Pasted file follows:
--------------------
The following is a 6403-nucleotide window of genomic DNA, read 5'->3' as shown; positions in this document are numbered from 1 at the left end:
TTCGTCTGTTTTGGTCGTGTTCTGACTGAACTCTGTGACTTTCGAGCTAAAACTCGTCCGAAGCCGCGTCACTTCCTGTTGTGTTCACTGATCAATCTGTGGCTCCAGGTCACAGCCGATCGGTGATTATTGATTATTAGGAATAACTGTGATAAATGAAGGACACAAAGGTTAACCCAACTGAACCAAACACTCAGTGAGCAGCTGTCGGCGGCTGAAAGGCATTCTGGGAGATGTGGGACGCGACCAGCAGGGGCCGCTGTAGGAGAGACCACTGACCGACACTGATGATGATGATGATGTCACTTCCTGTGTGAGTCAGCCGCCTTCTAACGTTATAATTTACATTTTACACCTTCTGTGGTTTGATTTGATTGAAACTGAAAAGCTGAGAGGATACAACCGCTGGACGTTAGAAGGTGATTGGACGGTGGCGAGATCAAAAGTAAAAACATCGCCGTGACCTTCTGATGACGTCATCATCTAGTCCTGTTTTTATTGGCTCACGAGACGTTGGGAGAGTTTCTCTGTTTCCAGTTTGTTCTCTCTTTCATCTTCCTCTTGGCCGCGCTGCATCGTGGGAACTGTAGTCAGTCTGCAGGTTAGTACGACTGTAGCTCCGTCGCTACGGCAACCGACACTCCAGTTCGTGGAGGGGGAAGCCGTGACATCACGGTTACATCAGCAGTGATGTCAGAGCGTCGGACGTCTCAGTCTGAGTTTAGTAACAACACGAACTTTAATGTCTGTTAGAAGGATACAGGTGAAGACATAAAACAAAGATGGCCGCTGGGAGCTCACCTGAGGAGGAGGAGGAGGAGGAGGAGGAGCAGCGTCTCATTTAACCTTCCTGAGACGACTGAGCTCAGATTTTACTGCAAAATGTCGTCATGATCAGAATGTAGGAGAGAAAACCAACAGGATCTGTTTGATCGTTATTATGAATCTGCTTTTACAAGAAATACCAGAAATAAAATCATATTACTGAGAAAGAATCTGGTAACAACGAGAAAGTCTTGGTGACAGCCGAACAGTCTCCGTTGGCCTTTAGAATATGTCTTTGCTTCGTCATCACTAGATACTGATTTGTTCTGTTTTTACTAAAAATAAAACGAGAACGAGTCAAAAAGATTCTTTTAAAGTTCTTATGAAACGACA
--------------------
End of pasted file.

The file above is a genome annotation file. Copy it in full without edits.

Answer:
The following is a 6403-nucleotide window of genomic DNA, read 5'->3' as shown; positions in this document are numbered from 1 at the left end:
TTCGTCTGTTTTGGTCGTGTTCTGACTGAACTCTGTGACTTTCGAGCTAAAACTCGTCCGAAGCCGCGTCACTTCCTGTTGTGTTCACTGATCAATCTGTGGCTCCAGGTCACAGCCGATCGGTGATTATTGATTATTAGGAATAACTGTGATAAATGAAGGACACAAAGGTTAACCCAACTGAACCAAACACTCAGTGAGCAGCTGTCGGCGGCTGAAAGGCATTCTGGGAGATGTGGGACGCGACCAGCAGGGGCCGCTGTAGGAGAGACCACTGACCGACACTGATGATGATGATGATGTCACTTCCTGTGTGAGTCAGCCGCCTTCTAACGTTATAATTTACATTTTACACCTTCTGTGGTTTGATTTGATTGAAACTGAAAAGCTGAGAGGATACAACCGCTGGACGTTAGAAGGTGATTGGACGGTGGCGAGATCAAAAGTAAAAACATCGCCGTGACCTTCTGATGACGTCATCATCTAGTCCTGTTTTTATTGGCTCACGAGACGTTGGGAGAGTTTCTCTGTTTCCAGTTTGTTCTCTCTTTCATCTTCCTCTTGGCCGCGCTGCATCGTGGGAACTGTAGTCAGTCTGCAGGTTAGTACGACTGTAGCTCCGTCGCTACGGCAACCGACACTCCAGTTCGTGGAGGGGGAAGCCGTGACATCACGGTTACATCAGCAGTGATGTCAGAGCGTCGGACGTCTCAGTCTGAGTTTAGTAACAACACGAACTTTAATGTCTGTTAGAAGGATACAGGTGAAGACATAAAACAAAGATGGCCGCTGGGAGCTCACCTGAGGAGGAGGAGGAGGAGGAGGAGGAGCAGCGTCTCATTTAACCTTCCTGAGACGACTGAGCTCAGATTTTACTGCAAAATGTCGTCATGATCAGAATGTAGGAGAGAAAACCAACAGGATCTGTTTGATCGTTATTATGAATCTGCTTTTACAAGAAATACCAGAAATAAAATCATATTACTGAGAAAGAATCTGGTAACAACGAGAAAGTCTTGGTGACAGCCGAACAGTCTCCGTTGGCCTTTAGAATATGTCTTTGCTTCGTCATCACTAGATACTGATTTGTTCTGTTTTTACTAAAAATAAAACGAGAACGAGTCAAAAAGATTCTTTTAAAGTTCTTATGAAACGACA